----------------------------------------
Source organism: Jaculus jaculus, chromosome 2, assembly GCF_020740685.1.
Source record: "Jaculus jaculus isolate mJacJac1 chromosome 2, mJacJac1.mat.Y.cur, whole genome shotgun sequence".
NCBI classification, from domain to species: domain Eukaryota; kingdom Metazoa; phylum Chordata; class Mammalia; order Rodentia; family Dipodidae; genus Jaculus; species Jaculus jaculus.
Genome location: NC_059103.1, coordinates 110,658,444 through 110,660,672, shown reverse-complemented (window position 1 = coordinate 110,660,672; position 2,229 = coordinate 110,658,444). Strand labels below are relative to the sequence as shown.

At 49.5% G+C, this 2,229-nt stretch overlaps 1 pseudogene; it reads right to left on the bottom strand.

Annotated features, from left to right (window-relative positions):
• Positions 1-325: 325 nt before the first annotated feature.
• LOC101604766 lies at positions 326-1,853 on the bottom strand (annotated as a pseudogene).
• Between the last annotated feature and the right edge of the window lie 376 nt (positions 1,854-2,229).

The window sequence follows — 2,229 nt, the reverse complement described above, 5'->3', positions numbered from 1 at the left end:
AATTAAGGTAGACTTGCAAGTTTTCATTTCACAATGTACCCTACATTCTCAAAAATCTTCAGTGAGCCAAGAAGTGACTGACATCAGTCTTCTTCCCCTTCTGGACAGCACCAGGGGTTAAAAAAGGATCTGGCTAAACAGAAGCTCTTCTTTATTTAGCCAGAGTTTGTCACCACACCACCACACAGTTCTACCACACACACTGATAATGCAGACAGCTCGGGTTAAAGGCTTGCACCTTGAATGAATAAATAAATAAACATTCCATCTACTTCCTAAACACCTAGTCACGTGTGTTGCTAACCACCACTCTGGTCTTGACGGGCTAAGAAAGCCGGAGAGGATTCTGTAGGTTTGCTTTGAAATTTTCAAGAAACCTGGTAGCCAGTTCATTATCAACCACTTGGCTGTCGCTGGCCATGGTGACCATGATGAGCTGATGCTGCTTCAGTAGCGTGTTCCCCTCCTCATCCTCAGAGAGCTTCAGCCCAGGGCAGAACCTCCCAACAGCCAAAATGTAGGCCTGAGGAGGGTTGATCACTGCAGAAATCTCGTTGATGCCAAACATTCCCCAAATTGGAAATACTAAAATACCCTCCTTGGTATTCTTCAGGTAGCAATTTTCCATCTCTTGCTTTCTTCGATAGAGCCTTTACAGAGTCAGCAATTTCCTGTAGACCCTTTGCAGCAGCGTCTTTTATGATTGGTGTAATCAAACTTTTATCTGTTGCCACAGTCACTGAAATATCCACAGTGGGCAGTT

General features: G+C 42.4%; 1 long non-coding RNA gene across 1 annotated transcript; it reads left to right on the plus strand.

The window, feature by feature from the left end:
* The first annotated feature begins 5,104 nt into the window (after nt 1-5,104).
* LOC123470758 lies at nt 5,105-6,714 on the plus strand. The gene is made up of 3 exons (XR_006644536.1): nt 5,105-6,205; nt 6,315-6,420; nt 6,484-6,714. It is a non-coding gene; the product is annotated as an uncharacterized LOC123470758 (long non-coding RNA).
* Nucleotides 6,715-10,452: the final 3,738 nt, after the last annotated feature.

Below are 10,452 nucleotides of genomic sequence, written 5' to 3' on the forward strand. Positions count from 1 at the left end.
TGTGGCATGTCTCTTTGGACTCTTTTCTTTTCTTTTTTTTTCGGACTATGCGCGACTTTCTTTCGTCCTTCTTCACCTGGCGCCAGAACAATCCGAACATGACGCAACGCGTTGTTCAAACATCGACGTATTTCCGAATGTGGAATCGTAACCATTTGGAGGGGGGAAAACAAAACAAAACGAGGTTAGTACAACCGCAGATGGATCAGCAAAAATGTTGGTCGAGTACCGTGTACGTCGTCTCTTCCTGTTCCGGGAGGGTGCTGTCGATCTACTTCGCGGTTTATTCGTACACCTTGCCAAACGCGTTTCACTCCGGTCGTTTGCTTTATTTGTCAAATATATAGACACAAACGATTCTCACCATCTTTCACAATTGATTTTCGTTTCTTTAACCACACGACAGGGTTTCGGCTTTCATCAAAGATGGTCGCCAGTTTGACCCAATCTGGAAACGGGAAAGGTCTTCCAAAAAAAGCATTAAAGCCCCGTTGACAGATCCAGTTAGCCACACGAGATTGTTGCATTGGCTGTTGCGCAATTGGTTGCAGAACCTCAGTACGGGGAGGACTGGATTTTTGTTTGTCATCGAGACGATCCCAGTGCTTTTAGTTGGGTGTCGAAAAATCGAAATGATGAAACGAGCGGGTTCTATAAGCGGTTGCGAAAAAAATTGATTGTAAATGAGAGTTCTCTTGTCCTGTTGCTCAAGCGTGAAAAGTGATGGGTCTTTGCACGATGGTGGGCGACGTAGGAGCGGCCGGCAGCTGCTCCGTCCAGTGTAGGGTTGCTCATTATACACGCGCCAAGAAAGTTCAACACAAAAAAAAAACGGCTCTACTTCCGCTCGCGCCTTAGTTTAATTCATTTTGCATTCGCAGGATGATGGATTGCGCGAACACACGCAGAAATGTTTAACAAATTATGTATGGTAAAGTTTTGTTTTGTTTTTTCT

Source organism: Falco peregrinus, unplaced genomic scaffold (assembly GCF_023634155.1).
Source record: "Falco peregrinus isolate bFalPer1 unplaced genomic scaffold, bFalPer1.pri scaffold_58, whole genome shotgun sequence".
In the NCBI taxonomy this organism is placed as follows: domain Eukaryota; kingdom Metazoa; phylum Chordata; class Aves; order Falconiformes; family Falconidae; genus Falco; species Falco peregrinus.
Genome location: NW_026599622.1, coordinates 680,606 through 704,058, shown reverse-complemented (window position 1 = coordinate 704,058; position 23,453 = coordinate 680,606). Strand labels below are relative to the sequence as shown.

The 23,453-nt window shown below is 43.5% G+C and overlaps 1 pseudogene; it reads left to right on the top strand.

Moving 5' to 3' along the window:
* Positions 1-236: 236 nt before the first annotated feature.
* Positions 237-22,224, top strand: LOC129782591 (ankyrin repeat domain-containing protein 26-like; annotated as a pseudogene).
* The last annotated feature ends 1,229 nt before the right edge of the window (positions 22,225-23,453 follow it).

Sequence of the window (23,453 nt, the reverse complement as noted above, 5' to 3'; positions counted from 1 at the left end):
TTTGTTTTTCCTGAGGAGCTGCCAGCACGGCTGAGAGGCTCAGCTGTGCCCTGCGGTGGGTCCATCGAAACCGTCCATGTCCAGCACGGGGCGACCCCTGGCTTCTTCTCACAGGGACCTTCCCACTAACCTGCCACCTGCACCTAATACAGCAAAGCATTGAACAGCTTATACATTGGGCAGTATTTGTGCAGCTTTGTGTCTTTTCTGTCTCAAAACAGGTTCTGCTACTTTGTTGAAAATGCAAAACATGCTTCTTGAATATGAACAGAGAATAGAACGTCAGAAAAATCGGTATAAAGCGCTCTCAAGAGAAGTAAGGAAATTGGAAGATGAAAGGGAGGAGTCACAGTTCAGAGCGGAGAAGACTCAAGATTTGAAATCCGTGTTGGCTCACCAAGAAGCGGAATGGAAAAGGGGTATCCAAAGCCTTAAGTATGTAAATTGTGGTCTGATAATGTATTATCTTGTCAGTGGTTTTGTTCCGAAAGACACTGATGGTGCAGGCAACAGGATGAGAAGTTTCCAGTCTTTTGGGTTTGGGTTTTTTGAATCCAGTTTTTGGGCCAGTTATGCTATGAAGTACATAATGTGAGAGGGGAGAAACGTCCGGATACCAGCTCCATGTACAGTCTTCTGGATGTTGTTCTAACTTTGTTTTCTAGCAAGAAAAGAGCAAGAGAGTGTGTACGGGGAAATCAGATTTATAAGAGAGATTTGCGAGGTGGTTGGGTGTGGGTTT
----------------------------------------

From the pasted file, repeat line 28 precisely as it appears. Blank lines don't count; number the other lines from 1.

Sequence of the window (23,453 nt, the reverse complement as noted above, 5' to 3'; positions counted from 1 at the left end):